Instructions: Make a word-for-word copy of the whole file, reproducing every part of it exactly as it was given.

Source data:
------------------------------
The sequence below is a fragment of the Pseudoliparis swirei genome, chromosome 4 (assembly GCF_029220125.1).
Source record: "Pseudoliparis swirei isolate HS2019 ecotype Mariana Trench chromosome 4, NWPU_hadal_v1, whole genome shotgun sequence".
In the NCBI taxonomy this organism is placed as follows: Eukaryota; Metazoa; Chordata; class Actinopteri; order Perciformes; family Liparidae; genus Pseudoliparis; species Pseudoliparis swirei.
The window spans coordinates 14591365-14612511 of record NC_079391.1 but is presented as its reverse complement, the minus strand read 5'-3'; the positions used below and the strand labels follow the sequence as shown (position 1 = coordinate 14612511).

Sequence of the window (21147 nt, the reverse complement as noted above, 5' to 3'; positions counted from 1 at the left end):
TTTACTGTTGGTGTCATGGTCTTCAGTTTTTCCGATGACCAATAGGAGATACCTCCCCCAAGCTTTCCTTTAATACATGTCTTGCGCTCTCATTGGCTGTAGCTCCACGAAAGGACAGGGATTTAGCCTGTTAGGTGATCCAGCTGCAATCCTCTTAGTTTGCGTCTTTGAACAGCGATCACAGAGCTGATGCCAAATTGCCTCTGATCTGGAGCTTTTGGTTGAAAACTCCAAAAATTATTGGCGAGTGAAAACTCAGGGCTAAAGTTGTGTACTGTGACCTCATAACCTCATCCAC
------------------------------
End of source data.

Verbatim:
The sequence below is a fragment of the Pseudoliparis swirei genome, chromosome 4 (assembly GCF_029220125.1).
Source record: "Pseudoliparis swirei isolate HS2019 ecotype Mariana Trench chromosome 4, NWPU_hadal_v1, whole genome shotgun sequence".
In the NCBI taxonomy this organism is placed as follows: Eukaryota; Metazoa; Chordata; class Actinopteri; order Perciformes; family Liparidae; genus Pseudoliparis; species Pseudoliparis swirei.
The window spans coordinates 14591365-14612511 of record NC_079391.1 but is presented as its reverse complement, the minus strand read 5'-3'; the positions used below and the strand labels follow the sequence as shown (position 1 = coordinate 14612511).

Sequence of the window (21147 nt, the reverse complement as noted above, 5' to 3'; positions counted from 1 at the left end):
TTTACTGTTGGTGTCATGGTCTTCAGTTTTTCCGATGACCAATAGGAGATACCTCCCCCAAGCTTTCCTTTAATACATGTCTTGCGCTCTCATTGGCTGTAGCTCCACGAAAGGACAGGGATTTAGCCTGTTAGGTGATCCAGCTGCAATCCTCTTAGTTTGCGTCTTTGAACAGCGATCACAGAGCTGATGCCAAATTGCCTCTGATCTGGAGCTTTTGGTTGAAAACTCCAAAAATTATTGGCGAGTGAAAACTCAGGGCTAAAGTTGTGTACTGTGACCTCATAACCTCATCCAC